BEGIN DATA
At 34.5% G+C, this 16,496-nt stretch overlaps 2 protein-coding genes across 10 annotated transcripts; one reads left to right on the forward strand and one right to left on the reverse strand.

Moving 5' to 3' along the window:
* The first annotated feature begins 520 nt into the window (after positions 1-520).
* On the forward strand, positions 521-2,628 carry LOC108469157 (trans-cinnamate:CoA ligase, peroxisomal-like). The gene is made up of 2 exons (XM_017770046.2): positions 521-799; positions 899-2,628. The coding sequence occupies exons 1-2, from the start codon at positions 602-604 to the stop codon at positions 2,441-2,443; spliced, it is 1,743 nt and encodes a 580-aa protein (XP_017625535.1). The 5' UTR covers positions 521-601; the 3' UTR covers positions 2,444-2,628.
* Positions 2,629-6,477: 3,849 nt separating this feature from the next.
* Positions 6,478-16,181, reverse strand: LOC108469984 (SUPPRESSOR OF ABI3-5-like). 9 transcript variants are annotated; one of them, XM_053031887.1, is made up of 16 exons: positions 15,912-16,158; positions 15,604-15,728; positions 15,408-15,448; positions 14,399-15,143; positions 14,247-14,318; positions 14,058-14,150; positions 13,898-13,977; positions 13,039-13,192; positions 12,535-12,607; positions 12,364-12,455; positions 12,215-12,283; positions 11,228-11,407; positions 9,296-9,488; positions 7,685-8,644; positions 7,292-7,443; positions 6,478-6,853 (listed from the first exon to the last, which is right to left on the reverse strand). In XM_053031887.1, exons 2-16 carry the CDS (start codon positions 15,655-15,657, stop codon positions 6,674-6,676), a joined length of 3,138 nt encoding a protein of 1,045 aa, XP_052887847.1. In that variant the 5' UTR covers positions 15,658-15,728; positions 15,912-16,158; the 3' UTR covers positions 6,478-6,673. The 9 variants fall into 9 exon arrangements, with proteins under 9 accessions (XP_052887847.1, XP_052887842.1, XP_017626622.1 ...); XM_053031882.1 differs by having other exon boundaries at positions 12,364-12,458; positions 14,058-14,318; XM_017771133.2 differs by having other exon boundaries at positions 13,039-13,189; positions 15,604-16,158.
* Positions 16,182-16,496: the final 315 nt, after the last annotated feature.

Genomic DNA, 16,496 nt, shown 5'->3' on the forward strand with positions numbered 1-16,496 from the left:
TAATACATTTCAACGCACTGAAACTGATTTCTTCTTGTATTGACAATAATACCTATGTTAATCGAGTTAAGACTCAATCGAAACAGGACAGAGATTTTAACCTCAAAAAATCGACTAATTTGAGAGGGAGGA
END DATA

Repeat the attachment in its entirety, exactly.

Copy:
At 34.5% G+C, this 16,496-nt stretch overlaps 2 protein-coding genes across 10 annotated transcripts; one reads left to right on the forward strand and one right to left on the reverse strand.

Moving 5' to 3' along the window:
* The first annotated feature begins 520 nt into the window (after positions 1-520).
* On the forward strand, positions 521-2,628 carry LOC108469157 (trans-cinnamate:CoA ligase, peroxisomal-like). The gene is made up of 2 exons (XM_017770046.2): positions 521-799; positions 899-2,628. The coding sequence occupies exons 1-2, from the start codon at positions 602-604 to the stop codon at positions 2,441-2,443; spliced, it is 1,743 nt and encodes a 580-aa protein (XP_017625535.1). The 5' UTR covers positions 521-601; the 3' UTR covers positions 2,444-2,628.
* Positions 2,629-6,477: 3,849 nt separating this feature from the next.
* Positions 6,478-16,181, reverse strand: LOC108469984 (SUPPRESSOR OF ABI3-5-like). 9 transcript variants are annotated; one of them, XM_053031887.1, is made up of 16 exons: positions 15,912-16,158; positions 15,604-15,728; positions 15,408-15,448; positions 14,399-15,143; positions 14,247-14,318; positions 14,058-14,150; positions 13,898-13,977; positions 13,039-13,192; positions 12,535-12,607; positions 12,364-12,455; positions 12,215-12,283; positions 11,228-11,407; positions 9,296-9,488; positions 7,685-8,644; positions 7,292-7,443; positions 6,478-6,853 (listed from the first exon to the last, which is right to left on the reverse strand). In XM_053031887.1, exons 2-16 carry the CDS (start codon positions 15,655-15,657, stop codon positions 6,674-6,676), a joined length of 3,138 nt encoding a protein of 1,045 aa, XP_052887847.1. In that variant the 5' UTR covers positions 15,658-15,728; positions 15,912-16,158; the 3' UTR covers positions 6,478-6,673. The 9 variants fall into 9 exon arrangements, with proteins under 9 accessions (XP_052887847.1, XP_052887842.1, XP_017626622.1 ...); XM_053031882.1 differs by having other exon boundaries at positions 12,364-12,458; positions 14,058-14,318; XM_017771133.2 differs by having other exon boundaries at positions 13,039-13,189; positions 15,604-16,158.
* Positions 16,182-16,496: the final 315 nt, after the last annotated feature.

Genomic DNA, 16,496 nt, shown 5'->3' on the forward strand with positions numbered 1-16,496 from the left:
TAATACATTTCAACGCACTGAAACTGATTTCTTCTTGTATTGACAATAATACCTATGTTAATCGAGTTAAGACTCAATCGAAACAGGACAGAGATTTTAACCTCAAAAAATCGACTAATTTGAGAGGGAGGA